Prince Charles should not have multi-faith coronation: church group

London, England - Prince Charles, heir to the throne, should continue the tradition of taking the title of defender of the Christian faith at his coronation -- and not encompass other faiths.

The prince, 57, has always taken a keen interest in other religions and in 1994 he told his biographer that he wanted to be known as "Defender of Faith" rather than "Defender of the Faith", a report by an evangelical group to be published Monday has said.

But the Evangelical Alliance, a charitable organisation which claims to represent over one million evangelical Christians in Britain, called for his coronation not to become an "inter-faith" ceremony.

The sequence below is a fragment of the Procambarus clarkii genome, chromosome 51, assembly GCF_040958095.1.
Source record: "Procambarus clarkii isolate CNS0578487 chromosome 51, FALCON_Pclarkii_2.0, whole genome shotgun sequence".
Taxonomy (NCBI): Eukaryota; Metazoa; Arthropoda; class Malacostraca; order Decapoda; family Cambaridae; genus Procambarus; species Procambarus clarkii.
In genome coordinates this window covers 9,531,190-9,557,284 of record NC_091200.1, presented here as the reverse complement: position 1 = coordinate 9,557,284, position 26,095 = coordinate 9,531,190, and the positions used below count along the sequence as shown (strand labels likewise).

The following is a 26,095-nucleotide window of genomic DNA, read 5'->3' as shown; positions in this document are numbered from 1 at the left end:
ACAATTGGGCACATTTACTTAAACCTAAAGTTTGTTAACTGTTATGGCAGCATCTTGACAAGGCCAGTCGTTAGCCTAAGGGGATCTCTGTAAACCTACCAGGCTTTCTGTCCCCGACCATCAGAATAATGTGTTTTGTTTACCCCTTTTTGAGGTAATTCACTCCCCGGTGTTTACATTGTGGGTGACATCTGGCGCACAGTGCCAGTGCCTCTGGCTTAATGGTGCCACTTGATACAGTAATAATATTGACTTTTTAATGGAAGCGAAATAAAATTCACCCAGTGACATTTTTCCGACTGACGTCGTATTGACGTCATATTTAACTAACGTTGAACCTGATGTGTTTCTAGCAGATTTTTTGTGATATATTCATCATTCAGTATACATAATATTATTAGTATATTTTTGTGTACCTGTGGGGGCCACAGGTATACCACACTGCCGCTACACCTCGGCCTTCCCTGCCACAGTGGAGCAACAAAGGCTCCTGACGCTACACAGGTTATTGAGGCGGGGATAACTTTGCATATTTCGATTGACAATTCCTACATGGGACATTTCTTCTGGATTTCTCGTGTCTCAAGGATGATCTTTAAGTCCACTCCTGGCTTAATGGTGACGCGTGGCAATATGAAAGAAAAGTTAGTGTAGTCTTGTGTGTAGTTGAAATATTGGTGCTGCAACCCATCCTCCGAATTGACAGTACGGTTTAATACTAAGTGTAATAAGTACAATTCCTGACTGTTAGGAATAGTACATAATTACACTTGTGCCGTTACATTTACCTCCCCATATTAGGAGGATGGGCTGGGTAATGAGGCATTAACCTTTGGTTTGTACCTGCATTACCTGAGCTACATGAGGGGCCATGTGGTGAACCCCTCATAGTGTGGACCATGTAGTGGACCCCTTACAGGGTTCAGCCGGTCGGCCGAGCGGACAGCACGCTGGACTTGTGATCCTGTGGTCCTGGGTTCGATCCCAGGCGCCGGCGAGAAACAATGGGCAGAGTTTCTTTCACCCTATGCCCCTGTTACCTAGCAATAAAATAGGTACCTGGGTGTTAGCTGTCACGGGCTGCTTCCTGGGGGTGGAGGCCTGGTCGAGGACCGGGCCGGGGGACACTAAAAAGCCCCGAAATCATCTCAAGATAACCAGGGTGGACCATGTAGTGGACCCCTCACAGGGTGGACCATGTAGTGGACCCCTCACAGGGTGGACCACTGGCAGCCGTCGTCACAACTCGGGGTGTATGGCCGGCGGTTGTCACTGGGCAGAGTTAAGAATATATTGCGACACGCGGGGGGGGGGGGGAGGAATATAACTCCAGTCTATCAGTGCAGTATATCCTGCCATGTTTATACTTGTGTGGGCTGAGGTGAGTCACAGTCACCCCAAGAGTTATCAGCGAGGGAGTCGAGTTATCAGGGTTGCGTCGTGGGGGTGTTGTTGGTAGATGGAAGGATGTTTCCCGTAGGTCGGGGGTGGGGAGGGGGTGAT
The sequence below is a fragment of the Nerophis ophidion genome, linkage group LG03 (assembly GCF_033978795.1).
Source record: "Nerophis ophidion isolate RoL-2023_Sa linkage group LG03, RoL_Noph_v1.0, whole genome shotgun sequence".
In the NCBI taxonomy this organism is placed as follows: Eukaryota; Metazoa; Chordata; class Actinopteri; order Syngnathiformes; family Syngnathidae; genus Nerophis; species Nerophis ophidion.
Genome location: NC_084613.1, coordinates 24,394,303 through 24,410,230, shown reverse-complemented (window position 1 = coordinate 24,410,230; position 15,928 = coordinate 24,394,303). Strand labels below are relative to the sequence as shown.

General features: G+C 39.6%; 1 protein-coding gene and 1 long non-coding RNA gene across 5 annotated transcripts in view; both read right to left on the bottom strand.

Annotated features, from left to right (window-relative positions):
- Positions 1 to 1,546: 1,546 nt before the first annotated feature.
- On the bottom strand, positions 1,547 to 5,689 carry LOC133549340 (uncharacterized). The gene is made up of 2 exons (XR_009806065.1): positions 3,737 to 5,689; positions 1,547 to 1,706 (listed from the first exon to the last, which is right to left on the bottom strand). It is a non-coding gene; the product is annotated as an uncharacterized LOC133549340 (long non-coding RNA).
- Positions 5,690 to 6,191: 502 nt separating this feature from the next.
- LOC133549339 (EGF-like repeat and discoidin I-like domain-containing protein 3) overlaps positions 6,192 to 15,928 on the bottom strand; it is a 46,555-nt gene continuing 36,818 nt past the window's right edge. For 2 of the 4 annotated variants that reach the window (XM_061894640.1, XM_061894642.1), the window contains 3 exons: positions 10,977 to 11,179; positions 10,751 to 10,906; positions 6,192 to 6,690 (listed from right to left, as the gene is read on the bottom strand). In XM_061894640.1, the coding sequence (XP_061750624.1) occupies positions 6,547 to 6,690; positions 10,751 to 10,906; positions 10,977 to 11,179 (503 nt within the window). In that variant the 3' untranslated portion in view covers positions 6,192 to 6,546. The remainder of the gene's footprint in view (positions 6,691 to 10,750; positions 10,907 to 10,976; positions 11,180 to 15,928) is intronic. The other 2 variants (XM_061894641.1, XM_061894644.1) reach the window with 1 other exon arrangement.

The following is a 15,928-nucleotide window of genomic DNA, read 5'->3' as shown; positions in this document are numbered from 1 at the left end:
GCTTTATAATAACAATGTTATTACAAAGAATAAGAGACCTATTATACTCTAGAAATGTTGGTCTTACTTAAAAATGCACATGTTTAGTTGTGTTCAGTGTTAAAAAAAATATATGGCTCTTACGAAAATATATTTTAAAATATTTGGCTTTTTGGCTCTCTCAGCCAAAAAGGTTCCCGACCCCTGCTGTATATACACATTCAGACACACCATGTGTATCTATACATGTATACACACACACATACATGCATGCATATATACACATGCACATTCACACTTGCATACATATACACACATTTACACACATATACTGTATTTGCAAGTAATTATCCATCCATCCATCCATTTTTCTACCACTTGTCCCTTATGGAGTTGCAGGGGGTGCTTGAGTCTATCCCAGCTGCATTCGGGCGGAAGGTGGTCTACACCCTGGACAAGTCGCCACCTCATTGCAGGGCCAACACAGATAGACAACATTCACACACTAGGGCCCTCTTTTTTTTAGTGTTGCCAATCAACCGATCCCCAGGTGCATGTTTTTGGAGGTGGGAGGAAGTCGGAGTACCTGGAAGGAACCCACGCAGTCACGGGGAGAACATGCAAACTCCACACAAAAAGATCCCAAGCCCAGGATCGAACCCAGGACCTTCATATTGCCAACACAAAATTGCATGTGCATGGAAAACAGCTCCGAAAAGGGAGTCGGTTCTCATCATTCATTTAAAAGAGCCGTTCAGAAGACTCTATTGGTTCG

They said, however, it should feature guests from other religions.

The Latin title fidei defensor (defender of the faith) has been one of the subsidiary titles of the English monarchs since it was granted by pope Leo X in 1521 to Henry VIII.

Queen Elizabeth II's full title in Britain is "Elizabeth the Second, by the Grace of God, of the United Kingdom of Great Britain and Northern Ireland and of Her other Realms and Territories Queen, Head of the Commonwealth, Defender of the Faith."

Fidei defensor appears on all British coins as F. D.

Only Protestants may inherit the British crown and the sovereign holds the title of Supreme Governor of the established Church of England.

The Evangelical Alliance's report, "Faith and Nation", makes 100 recommendations on areas as diverse as religious liberty, the environment and constitutional affairs.

"The report offers Christians, people of other faiths, and those of no faith, resources for engagement, discussion and action on a wide range of contemporary issues," said David Muir, the alliance's public policy director.

"We hope the report will help people understand the continued importance of the Christian faith in 21st century Britain."